Solar investors are increasingly looking toward the young and promising PV markets of Southeast Asia for new opportunities. The region’s key solar markets — Thailand, the Philippines, Malaysia, Singapore, Indonesia, Vietnam and Myanmar — had a big year in 2016, collectively installing about 1.58 GW of new PV capacity, according to statistics from the International Renewable Energy Agency (IRENA). Including Cambodia and Laos, the region’s cumulative installed PV capacity hit roughly 3.48 GW by the end of December.
To get an insight into the current status of solar energy and the mechanisms set out to drive its development, we hosted a webinar - ‘How to bridge the electrification gap in Asia through off-grid PV systems?’ - and consulted local experts.
RE100 has grown rapidly since a handful of global companies — led by co-founders IKEA and Swiss Re, under the oversight of The Climate Group and CDP — vowed to derive all their electricity from renewable sources by self-determined target years.
On May 12, 2017, Solarplaza organized the webinar “Overview of Asian solar PV market and financing opportunities”. Benjamin Attia, analyst at GTM Research, and Rohan Singh, Managing Partner for Asia at Finergreen joined the webinar as speakers and provided a bird's eye view on solar market developments in the Asian region and the financing opportunities available there. The entire video recording of the webinar and the speakers’ slides can be freely accessed here.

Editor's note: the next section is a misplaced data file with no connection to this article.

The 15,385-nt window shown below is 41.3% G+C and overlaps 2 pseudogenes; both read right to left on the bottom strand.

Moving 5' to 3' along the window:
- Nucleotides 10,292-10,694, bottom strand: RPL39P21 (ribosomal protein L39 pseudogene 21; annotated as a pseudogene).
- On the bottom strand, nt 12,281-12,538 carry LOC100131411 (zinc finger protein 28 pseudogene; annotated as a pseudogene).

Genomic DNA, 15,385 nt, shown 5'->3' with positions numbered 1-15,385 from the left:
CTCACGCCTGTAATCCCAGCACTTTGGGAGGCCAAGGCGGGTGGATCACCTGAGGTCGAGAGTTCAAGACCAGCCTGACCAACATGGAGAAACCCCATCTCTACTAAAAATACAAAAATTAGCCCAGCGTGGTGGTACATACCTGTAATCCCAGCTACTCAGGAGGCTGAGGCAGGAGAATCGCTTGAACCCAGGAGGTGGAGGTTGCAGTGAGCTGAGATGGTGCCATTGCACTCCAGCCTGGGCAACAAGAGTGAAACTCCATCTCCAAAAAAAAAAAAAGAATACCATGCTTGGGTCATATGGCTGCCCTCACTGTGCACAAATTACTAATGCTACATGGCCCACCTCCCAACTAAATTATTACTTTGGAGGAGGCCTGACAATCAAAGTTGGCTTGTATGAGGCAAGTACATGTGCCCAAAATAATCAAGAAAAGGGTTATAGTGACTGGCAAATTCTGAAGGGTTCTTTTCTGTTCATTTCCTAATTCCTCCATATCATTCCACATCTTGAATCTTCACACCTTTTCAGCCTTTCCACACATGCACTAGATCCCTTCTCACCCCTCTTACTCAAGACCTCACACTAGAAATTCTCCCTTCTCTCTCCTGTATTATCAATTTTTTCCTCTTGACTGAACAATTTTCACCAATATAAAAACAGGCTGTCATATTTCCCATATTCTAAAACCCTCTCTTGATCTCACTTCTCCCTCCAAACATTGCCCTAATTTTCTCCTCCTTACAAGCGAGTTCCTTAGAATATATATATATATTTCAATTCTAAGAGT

Thailand is Southeast Asia’s leading solar market, with 2.75GW of installations by the third quarter of 2016, according to the Energy Regulatory Commission (ERC). However, while the country is an attractive opportunity — the government is targeting 6 GW of cumulative PV installations by 2036 — muddled policies have complicated the short-term investment outlook.
The Philippines can save $200 million a year and build a more reliable energy supply for millions of residents on its small islands by replacing diesel generators with renewable sources such as wind and solar, said a report released on Monday.
PV MAGAZINE - The Sustainable Energy Development Authority (SEDA) has published guidelines for the new net metering scheme the Malaysian authorities launched in January 2016 to replace the feed-in tariff (FIT) scheme, which will close at the end of this year.
PV MAGAZINE - The Asian Development Bank will provide Singapore-based Sunseap Group with $9.2 million. The company will use the funds to construct Cambodia’s first large-scale PV plant, a 10 MW facility located in Svay Rieng Province.
PV MAGAZINE - The Taiwanese company has agreed to start a feasibility study next month on the possibility of developing the country’s first floating solar array, in cooperation with UMILE Ltd Liability Partnership.